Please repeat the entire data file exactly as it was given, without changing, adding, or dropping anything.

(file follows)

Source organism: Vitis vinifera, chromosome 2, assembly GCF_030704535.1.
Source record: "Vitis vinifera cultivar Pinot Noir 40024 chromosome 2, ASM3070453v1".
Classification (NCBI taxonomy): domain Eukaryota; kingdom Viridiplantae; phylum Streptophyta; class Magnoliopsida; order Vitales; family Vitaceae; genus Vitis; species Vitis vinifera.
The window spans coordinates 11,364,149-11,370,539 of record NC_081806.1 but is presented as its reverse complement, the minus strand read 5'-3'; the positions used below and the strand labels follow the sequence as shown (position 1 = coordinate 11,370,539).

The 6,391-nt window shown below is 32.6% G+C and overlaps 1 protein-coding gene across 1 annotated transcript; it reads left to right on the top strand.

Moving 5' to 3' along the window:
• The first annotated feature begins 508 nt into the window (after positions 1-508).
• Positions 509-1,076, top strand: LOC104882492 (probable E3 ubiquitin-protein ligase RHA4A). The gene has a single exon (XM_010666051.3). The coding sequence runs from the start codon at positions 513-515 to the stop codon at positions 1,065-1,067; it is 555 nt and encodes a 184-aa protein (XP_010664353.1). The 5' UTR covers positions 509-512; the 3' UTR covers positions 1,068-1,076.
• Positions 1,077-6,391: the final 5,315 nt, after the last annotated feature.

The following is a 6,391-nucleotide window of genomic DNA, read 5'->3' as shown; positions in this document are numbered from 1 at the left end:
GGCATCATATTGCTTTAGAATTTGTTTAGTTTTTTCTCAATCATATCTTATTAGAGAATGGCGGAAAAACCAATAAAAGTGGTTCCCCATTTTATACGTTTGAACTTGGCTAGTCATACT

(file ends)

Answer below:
Source organism: Vitis vinifera, chromosome 2, assembly GCF_030704535.1.
Source record: "Vitis vinifera cultivar Pinot Noir 40024 chromosome 2, ASM3070453v1".
Classification (NCBI taxonomy): domain Eukaryota; kingdom Viridiplantae; phylum Streptophyta; class Magnoliopsida; order Vitales; family Vitaceae; genus Vitis; species Vitis vinifera.
The window spans coordinates 11,364,149-11,370,539 of record NC_081806.1 but is presented as its reverse complement, the minus strand read 5'-3'; the positions used below and the strand labels follow the sequence as shown (position 1 = coordinate 11,370,539).

The 6,391-nt window shown below is 32.6% G+C and overlaps 1 protein-coding gene across 1 annotated transcript; it reads left to right on the top strand.

Moving 5' to 3' along the window:
• The first annotated feature begins 508 nt into the window (after positions 1-508).
• Positions 509-1,076, top strand: LOC104882492 (probable E3 ubiquitin-protein ligase RHA4A). The gene has a single exon (XM_010666051.3). The coding sequence runs from the start codon at positions 513-515 to the stop codon at positions 1,065-1,067; it is 555 nt and encodes a 184-aa protein (XP_010664353.1). The 5' UTR covers positions 509-512; the 3' UTR covers positions 1,068-1,076.
• Positions 1,077-6,391: the final 5,315 nt, after the last annotated feature.

The following is a 6,391-nucleotide window of genomic DNA, read 5'->3' as shown; positions in this document are numbered from 1 at the left end:
GGCATCATATTGCTTTAGAATTTGTTTAGTTTTTTCTCAATCATATCTTATTAGAGAATGGCGGAAAAACCAATAAAAGTGGTTCCCCATTTTATACGTTTGAACTTGGCTAGTCATACT